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House fast-tracks major changes on energy and climate

But how much will they cost Americans, particularly during a recession?

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Wind farm: The Judith Gap Wind Energy Center in Montana has 90 turbines that produce 7 percent of the energy for the state's electric customers.

Melanie Stetson Freeman/The Christian Science Monitor

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Congressional Democrats have launched a bid to shift the United States into greener energy technologies, while protecting US consumers and jobs during a difficult transition.

The draft plan, released Tuesday by the House Energy and Commerce Committee, moves one of President Obama’s key campaign pledges onto a fast track on Capitol Hill. It also opens a debate over how America powers its economy – one that crosses party and regional lines – at a time of deep economic stress.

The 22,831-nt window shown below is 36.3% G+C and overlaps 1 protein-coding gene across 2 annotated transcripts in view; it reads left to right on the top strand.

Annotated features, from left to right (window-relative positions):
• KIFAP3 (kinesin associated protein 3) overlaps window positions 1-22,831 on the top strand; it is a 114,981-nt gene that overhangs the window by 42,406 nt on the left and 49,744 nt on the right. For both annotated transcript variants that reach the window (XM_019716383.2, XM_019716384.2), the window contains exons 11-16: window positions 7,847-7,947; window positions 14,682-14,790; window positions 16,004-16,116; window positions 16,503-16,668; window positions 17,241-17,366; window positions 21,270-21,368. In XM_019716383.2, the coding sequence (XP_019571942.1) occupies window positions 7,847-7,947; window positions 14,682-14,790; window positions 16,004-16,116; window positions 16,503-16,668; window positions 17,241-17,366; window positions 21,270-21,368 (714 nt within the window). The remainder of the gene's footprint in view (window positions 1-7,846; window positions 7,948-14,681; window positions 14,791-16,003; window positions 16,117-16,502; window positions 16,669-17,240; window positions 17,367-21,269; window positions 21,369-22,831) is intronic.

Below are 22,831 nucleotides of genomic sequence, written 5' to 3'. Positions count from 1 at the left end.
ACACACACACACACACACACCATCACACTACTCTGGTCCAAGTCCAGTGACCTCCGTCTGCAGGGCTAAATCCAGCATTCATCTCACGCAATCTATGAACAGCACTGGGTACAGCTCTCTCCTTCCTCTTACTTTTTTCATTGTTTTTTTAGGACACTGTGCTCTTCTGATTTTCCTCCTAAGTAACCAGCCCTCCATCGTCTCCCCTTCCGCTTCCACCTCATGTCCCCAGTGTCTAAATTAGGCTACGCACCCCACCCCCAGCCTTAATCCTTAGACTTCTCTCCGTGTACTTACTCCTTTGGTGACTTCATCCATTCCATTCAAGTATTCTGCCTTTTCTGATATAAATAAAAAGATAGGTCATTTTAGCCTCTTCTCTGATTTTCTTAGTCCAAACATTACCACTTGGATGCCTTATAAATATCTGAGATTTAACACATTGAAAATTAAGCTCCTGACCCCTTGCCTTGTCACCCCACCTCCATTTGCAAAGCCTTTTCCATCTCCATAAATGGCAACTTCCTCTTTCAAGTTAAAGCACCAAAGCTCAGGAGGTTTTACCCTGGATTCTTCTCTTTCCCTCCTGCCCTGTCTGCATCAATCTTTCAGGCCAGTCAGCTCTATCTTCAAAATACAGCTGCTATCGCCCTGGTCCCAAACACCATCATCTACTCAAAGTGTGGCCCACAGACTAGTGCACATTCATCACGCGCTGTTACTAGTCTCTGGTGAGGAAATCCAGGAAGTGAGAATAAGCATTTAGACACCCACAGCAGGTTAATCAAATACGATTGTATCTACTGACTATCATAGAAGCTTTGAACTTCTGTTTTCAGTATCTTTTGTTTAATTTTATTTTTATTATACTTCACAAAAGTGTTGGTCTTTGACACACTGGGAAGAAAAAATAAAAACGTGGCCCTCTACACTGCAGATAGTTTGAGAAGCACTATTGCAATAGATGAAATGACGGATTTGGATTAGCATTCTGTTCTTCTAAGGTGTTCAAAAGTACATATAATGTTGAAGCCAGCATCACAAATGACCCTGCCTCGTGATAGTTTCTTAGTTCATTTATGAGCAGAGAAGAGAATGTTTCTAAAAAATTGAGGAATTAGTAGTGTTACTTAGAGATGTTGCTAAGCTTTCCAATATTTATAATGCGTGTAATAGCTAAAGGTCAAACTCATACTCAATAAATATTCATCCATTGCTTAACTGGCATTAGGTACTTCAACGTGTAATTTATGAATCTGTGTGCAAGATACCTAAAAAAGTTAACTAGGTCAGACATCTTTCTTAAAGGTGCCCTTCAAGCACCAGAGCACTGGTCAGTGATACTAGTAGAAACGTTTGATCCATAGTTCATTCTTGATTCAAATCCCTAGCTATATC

“This legislation will create millions of clean-energy jobs, put America on the path to energy independence, and cut global warming pollution,” said Rep. Henry Waxman (D) of California in a statement.

The bills main elements

The bill has three main elements: developing clean energy sources, dramatically boosting energy efficiency, and capping and reducing greenhouse-gas emissions. The bill also aims to protect US consumers and industry during the transition to a clean energy economy.

Development of wind energy, solar energy, geothermal energy, smart-grid efforts, and new transmission lines would be accelerated, and there would be a new standard for utilities to meet regarding use of renewable sources for generating electricity. Utilities in all states would be required to gradually increase the proportion of renewables to 25 percent by 2025. The measure would also set a low-carbon standard for transportation fuels and push to reduce coal emissions by developing technologies to capture and sequester carbon.

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